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Interviews

Beer Essentials: How to Brew Oatmeal Stout

14/10/2021

Ask John Hatch the best beer he’s made and he’ll rhapsodise about Oatmeal Stout. We caught up to discuss that and much more besides

“For Oatmeal Stout, use plenty of chocolate malt instead of roasted barley. You get the same colour but plenty of additional flavours’

Sambrook’s Brewery moved earlier this year from a cramped industrial unit in Battersea to The Ram Quarter, or, as those with a few years on the clock call it, the Ram Brewery, in Wandsworth. It was the most heartening moment in London brewing for many years, because it meant that the future for brewing at a site with a tradition dating back to the 16th century was secure, at least for the foreseeable future.

The reason it’s secure, though, is not down to Sambrook’s - although they’ve played their part - but to a brewer called John Hatch. On the day that Young’s, the former denizens, left in 2006, Hatch, a Young’s brewer, decided to ensure that brewing tradition would not die. Since then he has brewed regularly in Young’s former stable block, having assembled a Heath Robinson-style kit when the site was being decommissioned, thereby ensuring that the tradition remains unimpeachably intact. He paid for the brews by leading tours of the site and hosting comedy nights, all while employed as site manager.

All his hard work has paid off, both personally and for The Ram Brewery. Hatch, who joined Young’s in 1988, is now assisting the team at Sambrook’s, where his experience and knowledge are very welcome at what is one of the key breweries in London’s recent renaissance. Few people in the capital have seen the fall and rise of London brewing at such close quarters, and even fewer have so much experience when it comes to producing traditional English beers. 

He’s working with Sambrook’s, now the oldest independent brewery in London, as part of the new Heritage Centre, where visitors can get a taste of the site’s amazing brewing history. We spoke to John to find out a bit more about his remarkable career and how he makes his favourite beer, an Oatmeal Stout.

Sambrooks Brewery

At what stage did you decide you wanted to keep the brewing tradition alive at the Ram Brewery?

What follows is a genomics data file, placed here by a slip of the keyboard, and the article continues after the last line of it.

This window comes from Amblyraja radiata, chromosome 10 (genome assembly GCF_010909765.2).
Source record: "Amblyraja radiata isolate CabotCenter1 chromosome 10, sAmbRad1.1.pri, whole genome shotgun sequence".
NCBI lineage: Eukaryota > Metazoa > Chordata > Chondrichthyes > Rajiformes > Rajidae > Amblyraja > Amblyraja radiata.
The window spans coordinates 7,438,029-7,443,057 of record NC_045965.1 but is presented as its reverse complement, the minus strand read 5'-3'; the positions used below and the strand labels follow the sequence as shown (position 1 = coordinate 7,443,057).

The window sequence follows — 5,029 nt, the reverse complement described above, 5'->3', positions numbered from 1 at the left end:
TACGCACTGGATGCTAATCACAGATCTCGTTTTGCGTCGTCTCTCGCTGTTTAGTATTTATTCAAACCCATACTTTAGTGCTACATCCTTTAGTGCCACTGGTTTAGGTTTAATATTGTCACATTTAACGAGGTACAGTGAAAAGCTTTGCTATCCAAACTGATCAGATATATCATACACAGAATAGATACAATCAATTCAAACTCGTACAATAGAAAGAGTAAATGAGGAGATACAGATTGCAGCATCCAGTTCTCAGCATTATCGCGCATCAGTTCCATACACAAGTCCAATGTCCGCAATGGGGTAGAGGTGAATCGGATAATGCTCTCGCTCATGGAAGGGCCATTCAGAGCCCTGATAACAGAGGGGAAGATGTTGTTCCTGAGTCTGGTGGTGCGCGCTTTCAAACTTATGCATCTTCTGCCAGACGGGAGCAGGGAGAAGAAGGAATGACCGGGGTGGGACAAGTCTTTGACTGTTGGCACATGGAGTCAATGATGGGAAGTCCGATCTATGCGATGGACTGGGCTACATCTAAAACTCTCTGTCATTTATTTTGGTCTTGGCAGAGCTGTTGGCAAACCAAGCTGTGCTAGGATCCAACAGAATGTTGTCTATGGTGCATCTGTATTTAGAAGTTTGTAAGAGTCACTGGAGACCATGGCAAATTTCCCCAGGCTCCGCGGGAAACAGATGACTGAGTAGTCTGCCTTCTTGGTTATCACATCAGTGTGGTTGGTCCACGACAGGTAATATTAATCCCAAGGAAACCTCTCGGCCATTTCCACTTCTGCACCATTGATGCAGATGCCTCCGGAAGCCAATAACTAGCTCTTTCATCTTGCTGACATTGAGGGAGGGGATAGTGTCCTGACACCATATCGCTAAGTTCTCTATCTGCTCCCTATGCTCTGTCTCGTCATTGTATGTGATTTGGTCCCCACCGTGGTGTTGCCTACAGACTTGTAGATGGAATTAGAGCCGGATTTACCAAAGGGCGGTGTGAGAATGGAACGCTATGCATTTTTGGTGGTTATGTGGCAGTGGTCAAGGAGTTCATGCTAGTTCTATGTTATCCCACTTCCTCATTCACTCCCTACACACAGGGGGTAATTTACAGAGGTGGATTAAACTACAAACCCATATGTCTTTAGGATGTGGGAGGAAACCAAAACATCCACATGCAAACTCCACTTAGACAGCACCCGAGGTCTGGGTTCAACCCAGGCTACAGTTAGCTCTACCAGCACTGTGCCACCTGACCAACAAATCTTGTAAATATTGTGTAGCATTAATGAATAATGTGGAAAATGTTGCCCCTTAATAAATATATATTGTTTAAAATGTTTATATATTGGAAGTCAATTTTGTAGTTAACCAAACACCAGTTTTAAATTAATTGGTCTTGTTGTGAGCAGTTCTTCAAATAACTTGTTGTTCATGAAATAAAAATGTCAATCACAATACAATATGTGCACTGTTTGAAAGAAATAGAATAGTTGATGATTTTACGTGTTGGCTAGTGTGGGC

“The day after the announcement, Derek Prentice [former Young’s colleague, who has also worked at Truman’s and Fuller’s and is now part of the team at Wimbledon. Derek is one of the few people more experienced in London beer than John, having started at Truman’s in the late 1960s] and I started plotting. We actually planned to open our own brewery but that fell through. I then hoped to open one by myself, but that also fell through. Sambrook’s eventually saved the day!”

Did you think you might be the last brewer here?

“The town planners wouldn’t give planning permission for a redevelopment unless it included a brewery.”

I’ve read that Oatmeal Stout is your favourite style - is that correct? What is it you like about it?

“My own Oatmeal Stout is my favourite beer, yes! I have tinkered with the grist until it was perfect (for my taste buds at least).”

If a young brewer wanted some tips on making Oatmeal Stout, what would you tell them?

“Simply to use plenty of Chocolate Malt instead of roasted barley. You get the same colour but plenty of lovely additional flavours and aromas. Also use plenty of hops to balance the harshness of the roasted malts. In terms of the brew, it should be made as per a normal brew but a longer stand in the mash tun may help as the oats do tend to slow things down. It should be served cool but not overly chilled.”

Are there other beer styles that are particularly close to your heart?

Young’s Winter Warmer was glorious!”

Can you tell me about the new museum and visitor centre at The Ram Brewery, and your role in it?

“I will be conducting tours of the Heritage Centre to explain the artefacts and how they link to the brewing process. We are going to initially do tours on Saturday afternoons and Thursday evenings and increase the frequency as required. There will also be the opportunity to be a ‘brewer for a day’, which entails doing a nano-brew with me. The process will take about 5-6 hours with a meal break in the middle.”

How do you feel about modern British brewing, and brewing in London?

“I am delighted to see so many breweries, mostly producing interesting original beer. More breweries can only promote more interest in beer and pride in one’s locality.

“Back in the 80’s, brewing was dominated by the so-called “Big Six”.  These were six large brewers who consistently bought out smaller breweries, transferred their recipes to larger more efficient breweries and then shut down the original brewers, making many redundant. Beer nowadays is more diverse.

“The only thing I dislike today is the willingness of all of the craft brewers to produce the now ubiquitous and utterly boring American IPAs. I am sick to death of American hops; English hops are far nicer.  And my last Grumpy Old Man comment is that so called sour beers are beer gone wrong, don’t drink [them]!”